Wesley Medical Center – Grant Rine, MD Interview


(muffled speaking off microphone) – Well, standard of care for
early stage breast cancer is to either have a mastectomy or a lumpectomy with radiation. There are subsets of patients
that don’t need radiation, and there are subsets of patients that don’t need as much radiation as we had previously been giving. Certain patients with
early stage breast cancer can be given a single treatment
with the IORT technique during the operative procedure. And this saves them the inconvenience of going through what’s
called a fractionated course of 16 to 30 treatments, which is standard, and has been the standard
for a number of years. So there’s a great advantage
for select patients who have early stage smaller tumors, in which they can get
the entire process done in one shot, one stop. And the outcomes are very favorable. The clinical literature supporting
this is very impressive. The side effects are less than
the standard fractionation because there’s literally
less volume of breast tissue receiving radiation. The technique that’s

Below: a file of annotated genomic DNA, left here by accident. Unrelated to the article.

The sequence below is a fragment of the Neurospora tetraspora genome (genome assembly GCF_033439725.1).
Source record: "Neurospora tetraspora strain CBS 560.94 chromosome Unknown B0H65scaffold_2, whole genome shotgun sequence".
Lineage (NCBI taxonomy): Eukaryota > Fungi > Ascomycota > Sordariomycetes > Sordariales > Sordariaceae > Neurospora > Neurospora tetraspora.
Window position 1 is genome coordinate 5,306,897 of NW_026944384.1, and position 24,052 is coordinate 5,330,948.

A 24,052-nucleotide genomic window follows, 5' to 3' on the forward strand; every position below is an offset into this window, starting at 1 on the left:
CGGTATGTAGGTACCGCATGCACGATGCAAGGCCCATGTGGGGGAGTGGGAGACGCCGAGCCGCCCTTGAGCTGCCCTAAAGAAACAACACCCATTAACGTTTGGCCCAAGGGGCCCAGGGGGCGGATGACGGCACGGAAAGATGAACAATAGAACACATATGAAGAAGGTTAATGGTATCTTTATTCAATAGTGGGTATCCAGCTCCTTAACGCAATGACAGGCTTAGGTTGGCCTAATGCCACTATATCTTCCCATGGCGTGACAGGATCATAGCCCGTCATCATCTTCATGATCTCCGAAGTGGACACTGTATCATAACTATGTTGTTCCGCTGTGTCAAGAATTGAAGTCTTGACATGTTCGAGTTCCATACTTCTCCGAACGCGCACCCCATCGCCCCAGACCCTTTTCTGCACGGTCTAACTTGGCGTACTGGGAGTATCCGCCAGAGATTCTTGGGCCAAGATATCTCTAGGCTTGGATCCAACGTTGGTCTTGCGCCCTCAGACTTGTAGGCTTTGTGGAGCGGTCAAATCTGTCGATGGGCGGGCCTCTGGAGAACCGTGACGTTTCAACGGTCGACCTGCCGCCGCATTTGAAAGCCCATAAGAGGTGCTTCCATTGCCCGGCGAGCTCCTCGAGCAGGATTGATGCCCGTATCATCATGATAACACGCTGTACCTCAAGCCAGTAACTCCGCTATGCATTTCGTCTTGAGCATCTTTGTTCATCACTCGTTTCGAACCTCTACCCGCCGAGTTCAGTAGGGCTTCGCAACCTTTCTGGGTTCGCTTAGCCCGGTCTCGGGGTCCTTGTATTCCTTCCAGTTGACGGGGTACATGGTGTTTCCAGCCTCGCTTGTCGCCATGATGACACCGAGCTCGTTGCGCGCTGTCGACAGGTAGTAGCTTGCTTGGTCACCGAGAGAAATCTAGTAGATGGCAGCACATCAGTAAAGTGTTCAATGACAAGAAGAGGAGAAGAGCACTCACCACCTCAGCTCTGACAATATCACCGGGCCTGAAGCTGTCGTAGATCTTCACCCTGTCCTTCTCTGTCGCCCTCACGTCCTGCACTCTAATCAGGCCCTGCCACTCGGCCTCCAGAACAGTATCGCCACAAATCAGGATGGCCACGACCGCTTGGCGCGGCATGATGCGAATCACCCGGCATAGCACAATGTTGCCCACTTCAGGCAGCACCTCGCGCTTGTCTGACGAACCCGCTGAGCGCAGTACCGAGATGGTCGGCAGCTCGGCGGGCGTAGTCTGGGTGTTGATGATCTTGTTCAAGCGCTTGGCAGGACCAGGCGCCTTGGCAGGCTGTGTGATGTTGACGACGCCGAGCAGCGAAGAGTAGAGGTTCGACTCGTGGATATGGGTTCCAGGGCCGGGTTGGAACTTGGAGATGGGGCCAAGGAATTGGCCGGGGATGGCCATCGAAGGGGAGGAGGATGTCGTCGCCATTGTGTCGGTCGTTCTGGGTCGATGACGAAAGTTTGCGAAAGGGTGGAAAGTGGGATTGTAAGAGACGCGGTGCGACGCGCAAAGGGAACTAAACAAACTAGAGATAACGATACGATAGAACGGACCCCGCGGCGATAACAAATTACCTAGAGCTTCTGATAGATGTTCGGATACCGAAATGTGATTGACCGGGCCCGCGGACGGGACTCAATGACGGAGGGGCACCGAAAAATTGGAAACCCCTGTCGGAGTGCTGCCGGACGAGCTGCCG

been developed is unique in that it’s a means of
administering radiation to the surface of a cavity
where the lump was removed. Then the biggest concern for oncology is preventing a recurrence and the highest probability of recurrence is in that one to one-and-a-half
centimeters of tissue surrounding the lumpectomy site. So this is kind of taking
the best of all worlds and encompassing the treatment, rolling it into one package. – [Interviewer] In a state like Kansas, which has a whole lot of rural area, how is it effective or good for a patient? – Well there has been
a tendency for patients to opt for a mastectomy
when they’re in rural areas because they just simply
can’t make the daily treatment that 16 to 30 fractions
that are typically given. So there’s a rural population with select tumor characteristics that are ideal for this where they have to be in
the operating room anyway. So this allows them to broaden the horizon for options for treatment. And some of them can
elect breast conservation with complete confidence
that the reduction in risk of recurrence is there.

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